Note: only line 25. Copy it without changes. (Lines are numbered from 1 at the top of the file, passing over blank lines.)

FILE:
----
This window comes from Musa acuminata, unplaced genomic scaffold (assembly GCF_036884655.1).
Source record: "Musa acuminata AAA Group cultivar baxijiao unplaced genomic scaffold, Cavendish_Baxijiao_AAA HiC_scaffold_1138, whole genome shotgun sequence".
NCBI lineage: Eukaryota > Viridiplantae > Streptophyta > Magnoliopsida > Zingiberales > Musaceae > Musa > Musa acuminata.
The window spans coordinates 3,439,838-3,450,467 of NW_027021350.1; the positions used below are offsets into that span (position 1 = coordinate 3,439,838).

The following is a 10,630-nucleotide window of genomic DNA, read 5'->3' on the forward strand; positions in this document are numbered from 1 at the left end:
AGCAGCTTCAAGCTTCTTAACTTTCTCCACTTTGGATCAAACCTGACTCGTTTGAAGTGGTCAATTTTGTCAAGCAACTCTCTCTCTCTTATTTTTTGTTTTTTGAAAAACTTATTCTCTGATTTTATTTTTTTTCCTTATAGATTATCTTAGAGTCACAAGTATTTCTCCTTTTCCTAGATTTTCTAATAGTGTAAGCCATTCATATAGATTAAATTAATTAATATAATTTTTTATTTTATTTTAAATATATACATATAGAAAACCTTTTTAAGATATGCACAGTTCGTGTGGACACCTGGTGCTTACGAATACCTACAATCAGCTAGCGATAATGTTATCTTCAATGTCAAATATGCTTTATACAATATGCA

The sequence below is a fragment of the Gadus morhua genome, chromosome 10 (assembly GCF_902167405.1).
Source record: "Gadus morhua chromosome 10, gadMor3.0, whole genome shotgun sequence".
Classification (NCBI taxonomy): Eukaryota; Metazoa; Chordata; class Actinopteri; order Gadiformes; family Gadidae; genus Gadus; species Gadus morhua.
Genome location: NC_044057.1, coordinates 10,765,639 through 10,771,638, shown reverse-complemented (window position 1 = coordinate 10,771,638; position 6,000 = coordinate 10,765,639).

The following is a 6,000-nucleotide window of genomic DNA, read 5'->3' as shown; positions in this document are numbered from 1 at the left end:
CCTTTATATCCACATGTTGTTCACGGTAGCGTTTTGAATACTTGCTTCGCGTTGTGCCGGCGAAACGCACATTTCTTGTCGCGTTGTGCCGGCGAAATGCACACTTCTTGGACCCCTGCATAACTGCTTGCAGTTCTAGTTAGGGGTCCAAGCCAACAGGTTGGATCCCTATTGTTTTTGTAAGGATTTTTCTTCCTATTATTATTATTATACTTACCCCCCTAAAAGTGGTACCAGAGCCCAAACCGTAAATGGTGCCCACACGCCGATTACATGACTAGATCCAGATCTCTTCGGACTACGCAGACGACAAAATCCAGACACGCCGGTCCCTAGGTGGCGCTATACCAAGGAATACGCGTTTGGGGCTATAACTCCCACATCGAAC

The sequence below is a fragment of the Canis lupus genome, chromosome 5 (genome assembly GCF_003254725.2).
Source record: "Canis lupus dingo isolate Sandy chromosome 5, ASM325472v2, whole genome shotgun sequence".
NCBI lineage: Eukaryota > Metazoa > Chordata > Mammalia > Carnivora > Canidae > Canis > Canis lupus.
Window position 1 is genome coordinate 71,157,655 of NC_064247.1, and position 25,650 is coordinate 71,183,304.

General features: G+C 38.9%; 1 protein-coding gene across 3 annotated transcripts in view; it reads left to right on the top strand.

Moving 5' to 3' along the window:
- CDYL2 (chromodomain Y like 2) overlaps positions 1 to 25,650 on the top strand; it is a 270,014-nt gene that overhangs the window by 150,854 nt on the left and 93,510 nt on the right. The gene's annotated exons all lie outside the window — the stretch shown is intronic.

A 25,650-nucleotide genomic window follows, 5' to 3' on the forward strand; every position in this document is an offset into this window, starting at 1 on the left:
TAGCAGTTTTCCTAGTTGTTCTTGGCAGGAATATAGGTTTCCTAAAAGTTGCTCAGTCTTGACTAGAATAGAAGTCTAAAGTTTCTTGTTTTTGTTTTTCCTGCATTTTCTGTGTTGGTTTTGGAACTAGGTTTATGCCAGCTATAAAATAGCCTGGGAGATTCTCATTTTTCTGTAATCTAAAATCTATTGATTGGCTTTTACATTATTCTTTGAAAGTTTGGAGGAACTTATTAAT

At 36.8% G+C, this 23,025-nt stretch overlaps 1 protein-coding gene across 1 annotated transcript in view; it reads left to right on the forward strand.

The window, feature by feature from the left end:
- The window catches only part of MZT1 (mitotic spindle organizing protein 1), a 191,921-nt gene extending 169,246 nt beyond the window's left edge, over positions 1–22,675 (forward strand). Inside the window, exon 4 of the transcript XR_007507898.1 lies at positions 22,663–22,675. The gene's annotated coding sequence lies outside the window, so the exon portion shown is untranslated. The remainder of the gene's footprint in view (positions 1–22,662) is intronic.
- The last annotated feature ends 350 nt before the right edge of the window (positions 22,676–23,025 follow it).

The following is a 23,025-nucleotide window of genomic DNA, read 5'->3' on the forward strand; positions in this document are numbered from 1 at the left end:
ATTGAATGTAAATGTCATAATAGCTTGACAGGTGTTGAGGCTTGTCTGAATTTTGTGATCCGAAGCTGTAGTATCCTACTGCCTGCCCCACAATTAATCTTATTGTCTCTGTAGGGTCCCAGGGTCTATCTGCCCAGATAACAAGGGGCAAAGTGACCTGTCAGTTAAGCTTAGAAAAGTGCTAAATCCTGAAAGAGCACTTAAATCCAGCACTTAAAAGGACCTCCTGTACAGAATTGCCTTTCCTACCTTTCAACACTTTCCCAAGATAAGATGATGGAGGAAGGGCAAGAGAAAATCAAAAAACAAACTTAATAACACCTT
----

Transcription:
- The last annotated feature ends 350 nt before the right edge of the window (positions 22,676–23,025 follow it).